Europe clears restructuring aid for Air Baltic and Adria

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Measures taken by the Latvian and Slovenian governments to aid restructuring at Air Baltic and Adria Airways, respectively, were in line with EU state-aid rules, the European Commission has found.

The Commission had in November 2012 opened an in-depth investigation of public support measures in favour of Air Baltic. Specifically, the European body examined an LVL16 million ($31 million) loan granted by Latvia in October 2011; the acquisition by the state and the airline's main shareholder BAS of 0%-coupon bonds issued in 2010; and certain transfers and payments made "on behalf or to the benefit" of Air Baltic by a nationalised bank.

The loan, the Commission has found, was "provided by the state together with a loan from BAS... in proportion to their shareholding". The bond acquisition is similarly deemed to have been "carried out in proportion to their respective shareholdings and at the same conditions", while the other measures "were carried out on market terms" and "procured no undue economic advantage to Air Baltic".

The Commission did find that three other measures were not carried out on market terms, but considers them compatible with 2004 guidelines on state aid for the rescue and restructuring of companies in difficulty. The measures in question are a second government loan granted in tranches of LVL41.6 million and LVL25.4 million made available in December 2011 and December 2012, respectively; a capital increase Latvia and BAS agreed in December 2011, foreseeing a cash contribution from BAS which never materialised; and a transfer to Air Baltic of a €5 million ($6.8 million) claim held by Latvia, in exchange of just LVL1.

"The restructuring plan submitted by Latvia covering a five-year period (2011-2016) appears to be a reliable basis for Air Baltic's return to long-term viability within a reasonable timescale," says the Commission, adding: "Air Baltic's withdrawal from certain routes and surrender of slots will limit the distortions of competition brought about by the aid; and Air Baltic contributes to the costs of restructuring by securing several private financial injections and loans and a lease agreement for new aircraft."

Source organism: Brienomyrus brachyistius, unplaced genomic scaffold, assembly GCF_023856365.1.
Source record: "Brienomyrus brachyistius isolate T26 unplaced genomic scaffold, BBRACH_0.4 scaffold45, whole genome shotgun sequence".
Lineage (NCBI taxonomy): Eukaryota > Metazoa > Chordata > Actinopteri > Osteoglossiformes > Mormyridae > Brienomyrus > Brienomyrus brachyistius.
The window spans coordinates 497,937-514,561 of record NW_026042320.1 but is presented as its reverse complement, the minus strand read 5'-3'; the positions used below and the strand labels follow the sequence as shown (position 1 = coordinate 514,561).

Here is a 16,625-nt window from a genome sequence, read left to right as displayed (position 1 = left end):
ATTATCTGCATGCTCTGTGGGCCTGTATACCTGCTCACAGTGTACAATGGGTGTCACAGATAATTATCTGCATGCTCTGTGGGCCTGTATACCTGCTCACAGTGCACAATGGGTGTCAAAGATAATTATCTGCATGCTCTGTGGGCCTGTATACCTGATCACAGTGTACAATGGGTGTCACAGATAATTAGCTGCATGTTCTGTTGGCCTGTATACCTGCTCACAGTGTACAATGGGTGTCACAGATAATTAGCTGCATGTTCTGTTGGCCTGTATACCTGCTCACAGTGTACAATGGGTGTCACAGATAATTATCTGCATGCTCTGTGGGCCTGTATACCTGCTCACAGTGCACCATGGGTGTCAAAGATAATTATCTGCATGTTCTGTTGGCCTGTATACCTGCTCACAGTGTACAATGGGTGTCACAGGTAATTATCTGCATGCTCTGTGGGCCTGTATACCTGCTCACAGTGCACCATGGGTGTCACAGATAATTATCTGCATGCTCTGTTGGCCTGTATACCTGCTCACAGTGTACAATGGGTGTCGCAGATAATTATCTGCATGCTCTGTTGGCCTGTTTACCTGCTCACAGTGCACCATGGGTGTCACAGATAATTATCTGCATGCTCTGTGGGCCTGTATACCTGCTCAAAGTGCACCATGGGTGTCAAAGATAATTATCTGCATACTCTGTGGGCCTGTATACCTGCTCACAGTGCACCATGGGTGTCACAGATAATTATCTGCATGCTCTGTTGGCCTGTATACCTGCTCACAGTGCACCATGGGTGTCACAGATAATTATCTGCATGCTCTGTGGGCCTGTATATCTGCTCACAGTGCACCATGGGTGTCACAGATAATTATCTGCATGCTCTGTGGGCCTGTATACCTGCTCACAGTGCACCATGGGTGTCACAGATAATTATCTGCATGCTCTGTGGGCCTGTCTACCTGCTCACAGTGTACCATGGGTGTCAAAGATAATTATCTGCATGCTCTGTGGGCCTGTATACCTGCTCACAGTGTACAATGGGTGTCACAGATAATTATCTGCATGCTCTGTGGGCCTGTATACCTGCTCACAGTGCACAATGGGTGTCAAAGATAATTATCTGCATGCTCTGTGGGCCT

The probe into Slovenian carrier Adria Airways was likewise launched in November 2012, and included in its scope public capital injections in 2007, 2009 and 2010. These amounted to some €15.2 million ($20.7 million) and were made by state-owned holding companies. The Commission has found that the injections "were based on reliable valuations" and that Adria "paid the market price for the capital". Therefore, it concludes, they "provided no undue advantage" and "do not constitute state aid".

The acquisition of MRO subsidiary Adria Airways Tehnika by state holding company PDP and the majority state-owned manager of Ljubljana's airport, in 2010-2011, has also been cleared by the Commission, which notes that the share price "was determined on the basis of a valuation report prepared by an independent expert" and concludes that "the decision to invest in AAT was taken on the basis of market-oriented considerations [and] did not involve state aid".

However, a €50 million cash injection by Slovenia and PDP in 2011 did constitute state aid, says the Commission: "Although several banks converted €19.7 million of debt into equity at the same time, these conversions cannot be compared to the cash injection provided by the state. The banks improved their credit position vis-a-vis Adria Airways, given that their remaining debt received improved terms and collateralisation, while the state assumed new risks by increasing its shareholding."

But, as with Air Baltic, the Commission has decided that the state aid to Adria squares with rescue-and-restructuring guidelines, and the rationale for the verdict is almost identical: Adria has a restructuring plan that "should enable the company to return to long-term viability within a reasonable timeframe"; the airline is to cancel routes, surrender slots and reduce its fleet; and it will bear part of the restructuring costs, with sale of several assets planned, including that of AAT.

"The debt-to-equity conversion carried out by the banks in 2011 is a sign that the markets believe that Adria Airways may become viable," adds the Commission.